Tkam Essay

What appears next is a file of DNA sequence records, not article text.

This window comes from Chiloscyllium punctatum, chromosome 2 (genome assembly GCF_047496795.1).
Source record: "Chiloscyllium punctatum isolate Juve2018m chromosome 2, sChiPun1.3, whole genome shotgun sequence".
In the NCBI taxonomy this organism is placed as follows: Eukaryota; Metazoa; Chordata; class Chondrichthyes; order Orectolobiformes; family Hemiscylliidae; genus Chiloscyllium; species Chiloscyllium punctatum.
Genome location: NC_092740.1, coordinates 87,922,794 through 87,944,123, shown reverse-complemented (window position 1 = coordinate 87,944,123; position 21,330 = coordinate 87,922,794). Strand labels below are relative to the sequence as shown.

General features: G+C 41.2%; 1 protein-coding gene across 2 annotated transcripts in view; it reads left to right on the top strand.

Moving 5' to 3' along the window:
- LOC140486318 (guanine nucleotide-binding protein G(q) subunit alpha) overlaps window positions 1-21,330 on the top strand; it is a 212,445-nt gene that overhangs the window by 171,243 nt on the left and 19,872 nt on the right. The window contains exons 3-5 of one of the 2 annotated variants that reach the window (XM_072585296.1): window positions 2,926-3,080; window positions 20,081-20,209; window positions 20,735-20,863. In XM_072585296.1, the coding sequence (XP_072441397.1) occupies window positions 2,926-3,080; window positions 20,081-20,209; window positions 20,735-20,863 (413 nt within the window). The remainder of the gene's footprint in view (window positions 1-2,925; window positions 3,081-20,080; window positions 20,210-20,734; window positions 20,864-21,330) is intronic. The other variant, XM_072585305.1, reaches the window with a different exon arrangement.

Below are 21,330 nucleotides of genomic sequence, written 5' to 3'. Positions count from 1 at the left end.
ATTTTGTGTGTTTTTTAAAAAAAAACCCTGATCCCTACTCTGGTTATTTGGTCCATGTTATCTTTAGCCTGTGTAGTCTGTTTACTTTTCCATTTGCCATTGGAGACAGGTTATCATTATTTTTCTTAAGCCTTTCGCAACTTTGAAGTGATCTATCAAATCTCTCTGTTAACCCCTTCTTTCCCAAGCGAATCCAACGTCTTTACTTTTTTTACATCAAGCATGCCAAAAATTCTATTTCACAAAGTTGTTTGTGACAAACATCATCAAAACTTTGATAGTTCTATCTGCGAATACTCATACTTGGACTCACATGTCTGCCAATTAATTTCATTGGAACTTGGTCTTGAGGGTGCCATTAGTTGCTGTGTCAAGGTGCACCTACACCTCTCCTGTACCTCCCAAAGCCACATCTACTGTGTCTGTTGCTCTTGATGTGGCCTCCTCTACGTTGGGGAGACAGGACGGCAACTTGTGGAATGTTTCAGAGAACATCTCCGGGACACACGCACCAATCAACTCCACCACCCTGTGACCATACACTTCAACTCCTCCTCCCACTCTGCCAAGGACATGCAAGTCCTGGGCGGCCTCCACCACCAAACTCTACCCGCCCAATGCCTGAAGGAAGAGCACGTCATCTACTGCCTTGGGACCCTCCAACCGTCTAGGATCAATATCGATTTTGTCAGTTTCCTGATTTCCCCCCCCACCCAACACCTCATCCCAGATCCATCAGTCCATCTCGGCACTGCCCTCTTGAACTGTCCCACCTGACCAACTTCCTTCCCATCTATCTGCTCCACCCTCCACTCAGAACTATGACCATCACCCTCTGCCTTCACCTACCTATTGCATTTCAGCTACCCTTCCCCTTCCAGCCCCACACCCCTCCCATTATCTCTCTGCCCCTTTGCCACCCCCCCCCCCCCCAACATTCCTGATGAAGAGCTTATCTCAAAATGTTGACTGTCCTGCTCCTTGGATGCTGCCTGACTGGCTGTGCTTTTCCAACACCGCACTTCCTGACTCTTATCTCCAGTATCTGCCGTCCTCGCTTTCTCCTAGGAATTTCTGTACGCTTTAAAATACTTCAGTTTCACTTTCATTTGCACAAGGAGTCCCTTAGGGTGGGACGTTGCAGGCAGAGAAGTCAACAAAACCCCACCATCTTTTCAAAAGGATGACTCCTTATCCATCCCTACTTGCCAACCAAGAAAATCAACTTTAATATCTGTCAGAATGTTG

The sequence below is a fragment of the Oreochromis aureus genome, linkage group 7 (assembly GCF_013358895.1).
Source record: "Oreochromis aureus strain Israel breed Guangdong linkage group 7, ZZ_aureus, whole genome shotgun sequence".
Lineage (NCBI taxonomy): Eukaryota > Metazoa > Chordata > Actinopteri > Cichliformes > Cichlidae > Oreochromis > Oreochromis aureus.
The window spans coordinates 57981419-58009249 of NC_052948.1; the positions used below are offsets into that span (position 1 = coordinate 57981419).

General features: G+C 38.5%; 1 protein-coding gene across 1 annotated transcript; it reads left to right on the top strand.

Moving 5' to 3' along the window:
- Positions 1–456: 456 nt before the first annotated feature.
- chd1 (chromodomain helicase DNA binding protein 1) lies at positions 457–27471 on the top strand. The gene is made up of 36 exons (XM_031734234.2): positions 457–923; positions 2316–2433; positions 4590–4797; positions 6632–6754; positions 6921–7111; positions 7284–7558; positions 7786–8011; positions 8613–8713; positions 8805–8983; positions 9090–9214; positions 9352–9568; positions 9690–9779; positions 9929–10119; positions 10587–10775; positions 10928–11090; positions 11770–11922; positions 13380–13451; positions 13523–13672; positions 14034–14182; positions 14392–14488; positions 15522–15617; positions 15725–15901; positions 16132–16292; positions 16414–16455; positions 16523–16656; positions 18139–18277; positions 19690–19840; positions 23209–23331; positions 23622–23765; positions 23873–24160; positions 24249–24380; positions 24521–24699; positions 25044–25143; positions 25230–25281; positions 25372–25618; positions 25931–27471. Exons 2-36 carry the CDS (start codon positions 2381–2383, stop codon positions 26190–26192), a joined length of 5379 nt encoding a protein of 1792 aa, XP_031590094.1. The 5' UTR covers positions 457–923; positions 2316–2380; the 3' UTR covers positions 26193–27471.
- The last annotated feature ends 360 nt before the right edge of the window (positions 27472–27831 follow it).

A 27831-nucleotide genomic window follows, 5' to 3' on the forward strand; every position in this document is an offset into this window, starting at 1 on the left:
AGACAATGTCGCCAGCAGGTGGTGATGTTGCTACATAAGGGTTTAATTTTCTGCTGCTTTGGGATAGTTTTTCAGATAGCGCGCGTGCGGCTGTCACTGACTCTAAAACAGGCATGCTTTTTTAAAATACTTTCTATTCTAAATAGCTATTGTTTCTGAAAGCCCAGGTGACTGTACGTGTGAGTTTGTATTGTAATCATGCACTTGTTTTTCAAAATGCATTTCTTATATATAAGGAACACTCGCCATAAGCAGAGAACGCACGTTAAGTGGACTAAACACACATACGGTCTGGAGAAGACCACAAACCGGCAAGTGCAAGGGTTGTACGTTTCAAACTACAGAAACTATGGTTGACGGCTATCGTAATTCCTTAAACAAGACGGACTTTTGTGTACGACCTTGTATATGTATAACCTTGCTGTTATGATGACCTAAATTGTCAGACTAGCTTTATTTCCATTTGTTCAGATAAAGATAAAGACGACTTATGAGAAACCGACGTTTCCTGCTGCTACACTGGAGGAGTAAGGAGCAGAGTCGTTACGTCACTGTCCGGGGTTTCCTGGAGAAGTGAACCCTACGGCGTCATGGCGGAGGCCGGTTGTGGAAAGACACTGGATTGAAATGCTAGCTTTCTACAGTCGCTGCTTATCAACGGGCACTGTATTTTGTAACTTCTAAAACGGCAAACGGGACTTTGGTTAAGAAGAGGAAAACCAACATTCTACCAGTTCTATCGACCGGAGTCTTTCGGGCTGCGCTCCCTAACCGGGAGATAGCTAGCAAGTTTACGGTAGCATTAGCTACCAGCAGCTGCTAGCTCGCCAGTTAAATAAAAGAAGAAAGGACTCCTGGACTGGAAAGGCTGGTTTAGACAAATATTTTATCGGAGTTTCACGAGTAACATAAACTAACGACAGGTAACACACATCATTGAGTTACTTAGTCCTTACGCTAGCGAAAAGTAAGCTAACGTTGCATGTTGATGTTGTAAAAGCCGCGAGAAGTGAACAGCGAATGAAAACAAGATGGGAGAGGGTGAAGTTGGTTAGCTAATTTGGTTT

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Racism, the root of many problems in times such as the 1930s, helped shape America into the country it has become. Many small, but deafening cries were made, and it was very unfortunate that Tom Robinson (from To Kill a Mockingbird by Harper Lee) lived in a time in which the cries were not quite loud enough. Atticus Finch, a well-known and widely respected lawyer, was obligated to undertake the difficult duty of defending a black man, Tom Robinson, against the word of two white people, Bob and Mayella Ewell. He was known to never give up and was credited to be a very good lawyer with a different approach to almost everything. Many times throughout the pre-trial period, Atticus wanted to give up and leave the hole he was digging to somebody else, but he knew if he did quit he would not be able to live with that on his conscience. He was constantly criticized because he was defending a black man; however, he continued to endure the pain and suffering of his entire family until the trial. He went into the courtroom with every intention of serving justice, but his goal was not to acquit. Atticus Finch wanted to jar the jury and have a chance at appeal. During the most vital part of the entire case (the closing statement,) Atticus argued many different points that should have impacted the jury enough to have them doubting society’s beliefs. One of the most common types of arguments that Atticus used to persuade the jury was by using shared cultural beliefs (nomos.) He told the jury that Mayella broke an honored code of society by tempting a Negro. Atticus knew the jury could concur with him because they all believed the same that society believed, and tempting a Negro was not acceptable. He also indicated to the jury that they should not follow the general public’s assumptions about black people: they always lie, they are immortal, and they should not be trusted around women in any circumstances - because color was not important. Everybody could lie, be dishonest,...
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